I’d like to talk about the way I use tweens in Flash. For one reason or another, I never use new-style motion tweens and I rarely use the easing editor. I’ve found that the easing editor is rarely worth the trouble, and new motion tweens never end up working like I want them to and they frequently crash the program. I’ll occasionally use the easing editor if I want a really strong ease in or out, or if there’s a very particular motion I want, but for the most part I stick with classic tweens and good old –100 to +100 easing.
Actually, though, I use very few motion tweens at all ever since I created my autotweener (which will be the subject of a later post). Fully automated tweens like those produced by motion tweens rarely produce the results I need for good animation. They usually look too linear and mechanical or they don’t work well when multiple pieces are involved.
That said, motion tweens do come in handy sometimes, and I almost always apply easing to them – usually either +100 (out) or –100 (in). I’ve written several commands to help with setting and removing eases. I’m going to show you some of them today.
“Ease In and Out” is one of the earliest Flash commands I wrote, back when I was working on Foster’s Home for Imaginary Friends. It’s a simple little script that automates one of the things I found myself doing the most: creating a motion tween, setting a keyframe in the middle, and making the first half ease in and the second half ease out. It’s not much much, but if you do that kind of thing often it can be a chore to go through the steps over and over.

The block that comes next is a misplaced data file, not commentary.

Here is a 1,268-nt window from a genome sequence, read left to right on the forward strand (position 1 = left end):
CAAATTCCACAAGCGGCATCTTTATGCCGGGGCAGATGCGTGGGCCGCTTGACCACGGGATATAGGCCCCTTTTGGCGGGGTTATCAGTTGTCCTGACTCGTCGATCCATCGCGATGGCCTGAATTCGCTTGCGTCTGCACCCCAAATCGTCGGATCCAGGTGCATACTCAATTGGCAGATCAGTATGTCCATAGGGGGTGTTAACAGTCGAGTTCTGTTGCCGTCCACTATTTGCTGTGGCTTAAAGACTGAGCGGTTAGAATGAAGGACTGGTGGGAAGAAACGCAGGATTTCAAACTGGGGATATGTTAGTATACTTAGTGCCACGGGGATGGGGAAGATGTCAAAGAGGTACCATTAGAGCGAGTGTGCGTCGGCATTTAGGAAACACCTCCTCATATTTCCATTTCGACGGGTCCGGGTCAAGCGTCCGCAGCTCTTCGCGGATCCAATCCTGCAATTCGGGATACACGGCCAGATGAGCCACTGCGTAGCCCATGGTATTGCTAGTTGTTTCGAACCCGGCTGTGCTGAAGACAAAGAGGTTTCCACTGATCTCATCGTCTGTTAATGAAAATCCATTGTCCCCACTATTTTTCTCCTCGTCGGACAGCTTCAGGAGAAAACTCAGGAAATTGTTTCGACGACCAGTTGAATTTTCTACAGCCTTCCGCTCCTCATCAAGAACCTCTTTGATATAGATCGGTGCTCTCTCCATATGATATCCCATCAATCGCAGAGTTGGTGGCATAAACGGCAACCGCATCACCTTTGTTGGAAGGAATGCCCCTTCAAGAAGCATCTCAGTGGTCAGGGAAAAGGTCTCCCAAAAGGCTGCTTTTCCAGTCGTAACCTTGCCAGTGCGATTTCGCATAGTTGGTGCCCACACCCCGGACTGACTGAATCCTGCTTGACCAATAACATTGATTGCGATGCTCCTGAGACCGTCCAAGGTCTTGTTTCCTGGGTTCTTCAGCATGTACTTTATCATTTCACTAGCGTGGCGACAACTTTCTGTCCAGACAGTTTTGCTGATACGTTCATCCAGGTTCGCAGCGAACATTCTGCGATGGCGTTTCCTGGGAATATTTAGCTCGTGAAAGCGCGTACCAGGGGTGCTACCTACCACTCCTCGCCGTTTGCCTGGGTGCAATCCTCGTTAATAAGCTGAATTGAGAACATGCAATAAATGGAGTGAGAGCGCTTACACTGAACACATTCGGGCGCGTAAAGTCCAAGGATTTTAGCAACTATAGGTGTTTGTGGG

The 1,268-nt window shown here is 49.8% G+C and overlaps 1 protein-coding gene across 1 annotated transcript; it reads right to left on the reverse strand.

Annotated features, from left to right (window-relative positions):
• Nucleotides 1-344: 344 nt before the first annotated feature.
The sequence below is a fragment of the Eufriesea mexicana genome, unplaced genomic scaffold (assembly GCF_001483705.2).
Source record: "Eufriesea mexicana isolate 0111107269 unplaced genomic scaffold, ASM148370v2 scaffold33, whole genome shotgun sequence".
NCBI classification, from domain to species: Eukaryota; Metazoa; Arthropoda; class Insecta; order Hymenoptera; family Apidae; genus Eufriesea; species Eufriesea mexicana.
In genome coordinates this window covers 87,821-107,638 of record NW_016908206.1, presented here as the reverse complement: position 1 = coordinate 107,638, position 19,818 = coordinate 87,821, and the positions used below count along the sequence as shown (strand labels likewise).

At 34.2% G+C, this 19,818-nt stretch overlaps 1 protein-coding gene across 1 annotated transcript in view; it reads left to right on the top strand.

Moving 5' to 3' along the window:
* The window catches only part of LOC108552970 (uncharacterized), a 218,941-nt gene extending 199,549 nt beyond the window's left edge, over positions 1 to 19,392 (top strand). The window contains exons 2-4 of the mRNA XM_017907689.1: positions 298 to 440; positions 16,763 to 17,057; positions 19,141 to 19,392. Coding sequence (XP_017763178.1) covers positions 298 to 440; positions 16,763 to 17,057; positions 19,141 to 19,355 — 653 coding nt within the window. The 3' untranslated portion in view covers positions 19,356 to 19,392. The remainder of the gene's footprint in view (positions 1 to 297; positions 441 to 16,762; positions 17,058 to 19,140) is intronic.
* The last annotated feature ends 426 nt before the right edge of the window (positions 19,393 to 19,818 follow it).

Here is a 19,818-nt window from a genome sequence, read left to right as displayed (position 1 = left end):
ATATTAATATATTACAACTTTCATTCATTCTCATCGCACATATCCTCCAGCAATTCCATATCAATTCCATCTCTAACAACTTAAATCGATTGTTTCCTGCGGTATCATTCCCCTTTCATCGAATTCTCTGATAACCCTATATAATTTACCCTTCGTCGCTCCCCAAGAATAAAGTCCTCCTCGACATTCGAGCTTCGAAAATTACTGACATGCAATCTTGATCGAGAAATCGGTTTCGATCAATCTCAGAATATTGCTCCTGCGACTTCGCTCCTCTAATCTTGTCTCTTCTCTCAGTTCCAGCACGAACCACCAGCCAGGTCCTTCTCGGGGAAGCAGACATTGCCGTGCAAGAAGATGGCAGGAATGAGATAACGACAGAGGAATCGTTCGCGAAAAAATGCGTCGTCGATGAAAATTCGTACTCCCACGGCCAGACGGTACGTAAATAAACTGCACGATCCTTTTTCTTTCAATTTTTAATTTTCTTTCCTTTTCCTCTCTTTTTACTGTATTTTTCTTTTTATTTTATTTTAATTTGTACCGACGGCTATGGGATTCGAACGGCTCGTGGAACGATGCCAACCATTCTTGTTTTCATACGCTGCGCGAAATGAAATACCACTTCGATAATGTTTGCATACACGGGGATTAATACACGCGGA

Next we have “Ease in 100%” and “Ease out 100%”. These ones do pretty much what they say: set the easing on a classic tween to be either +100% (out) or –100% (in).
Finally, I created a command that will remove all easing from the selected frames. This is very useful if you want to remove easing on many different motion tweens at once, If you highlight the frames with the tweens on them but they don’t all have the exact same tween value, for some reason Flash won’t let you change any of them. With this command, though, you can easily set everything back to zero – even if there’s currently no motion tween there! (That is, it’ll set it so that when you do create a motion tween on that frame, its easing will be zero, rather than whatever it was set to in the past.)
All my Flash extensions are free for personal use but there’s a small fee for commercial use. Basically, if you’re getting paid for your Flash work I ask that give a little something back. Please contact me for pricing (don’t worry, it’s very reasonable).
I’ve made a little movie showing how to use these commands. Please let me know if you have any questions 🙂